Kay Redfield Jamison, a MacArthur Fellow and author of the standard text on manic-depressive illness and many other studies on the subject, begins her book by denying that she has written a biography. Since she is dealing with an individual and with the major episodes of his life, how is this not a biography? She does not say. But I presume she is thinking of biography as a chronological narrative that includes not just the major, but also many of the minor details of a subject’s life as part of a complete account. She does not say anything, really, about biography as a genre, except implicitly in her attack on Ian Hamilton’s Lowell biography, which many of Lowell’s friends, according to Jamison, dislike, and which she represents as having done a disservice to its subject.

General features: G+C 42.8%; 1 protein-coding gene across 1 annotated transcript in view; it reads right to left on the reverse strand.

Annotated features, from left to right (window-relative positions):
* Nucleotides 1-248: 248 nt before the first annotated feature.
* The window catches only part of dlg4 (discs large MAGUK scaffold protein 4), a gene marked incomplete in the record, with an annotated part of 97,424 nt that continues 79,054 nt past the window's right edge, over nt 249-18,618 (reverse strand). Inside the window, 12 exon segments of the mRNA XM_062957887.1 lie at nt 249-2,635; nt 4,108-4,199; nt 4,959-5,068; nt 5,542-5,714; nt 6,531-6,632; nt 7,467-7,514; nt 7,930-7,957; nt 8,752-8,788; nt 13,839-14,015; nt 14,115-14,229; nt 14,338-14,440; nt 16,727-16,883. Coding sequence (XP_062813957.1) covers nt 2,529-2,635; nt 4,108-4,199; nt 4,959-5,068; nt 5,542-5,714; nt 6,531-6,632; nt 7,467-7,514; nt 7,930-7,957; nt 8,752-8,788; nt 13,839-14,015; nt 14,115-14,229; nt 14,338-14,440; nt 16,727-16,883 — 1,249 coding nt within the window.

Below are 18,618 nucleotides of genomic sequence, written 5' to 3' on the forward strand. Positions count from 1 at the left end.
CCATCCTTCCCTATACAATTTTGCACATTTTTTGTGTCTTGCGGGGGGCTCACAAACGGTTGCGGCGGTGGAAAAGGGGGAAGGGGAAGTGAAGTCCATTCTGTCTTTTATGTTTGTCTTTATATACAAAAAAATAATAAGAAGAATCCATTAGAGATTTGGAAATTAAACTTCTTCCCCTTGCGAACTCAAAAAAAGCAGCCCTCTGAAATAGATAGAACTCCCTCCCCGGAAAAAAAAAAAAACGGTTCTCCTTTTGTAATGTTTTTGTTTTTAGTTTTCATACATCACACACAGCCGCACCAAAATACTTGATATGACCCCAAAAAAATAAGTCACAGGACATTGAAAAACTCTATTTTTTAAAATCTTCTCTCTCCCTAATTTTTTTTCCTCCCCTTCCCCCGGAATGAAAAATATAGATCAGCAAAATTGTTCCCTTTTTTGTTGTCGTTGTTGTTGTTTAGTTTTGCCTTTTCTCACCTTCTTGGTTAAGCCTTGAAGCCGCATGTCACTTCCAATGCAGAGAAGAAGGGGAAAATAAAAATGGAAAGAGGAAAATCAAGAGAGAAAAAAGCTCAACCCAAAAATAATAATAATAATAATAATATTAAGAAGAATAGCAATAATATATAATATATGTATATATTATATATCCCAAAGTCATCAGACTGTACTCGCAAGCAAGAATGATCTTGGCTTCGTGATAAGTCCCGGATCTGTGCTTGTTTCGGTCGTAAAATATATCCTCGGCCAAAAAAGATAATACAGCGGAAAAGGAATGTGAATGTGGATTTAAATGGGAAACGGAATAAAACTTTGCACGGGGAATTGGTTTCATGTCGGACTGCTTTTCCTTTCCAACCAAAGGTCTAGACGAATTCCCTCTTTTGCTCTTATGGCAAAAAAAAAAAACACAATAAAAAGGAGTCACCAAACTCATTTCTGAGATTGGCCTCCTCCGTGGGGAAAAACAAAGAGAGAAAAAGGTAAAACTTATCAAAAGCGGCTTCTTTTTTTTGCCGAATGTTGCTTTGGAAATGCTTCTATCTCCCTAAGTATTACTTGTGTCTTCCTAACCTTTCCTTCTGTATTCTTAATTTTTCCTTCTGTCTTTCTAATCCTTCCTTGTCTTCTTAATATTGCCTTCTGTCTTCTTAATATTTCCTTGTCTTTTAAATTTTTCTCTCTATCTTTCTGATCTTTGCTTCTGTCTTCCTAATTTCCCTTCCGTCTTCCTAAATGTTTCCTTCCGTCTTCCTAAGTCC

The brief against Hamilton is that he makes too much of Lowell’s mental...

 

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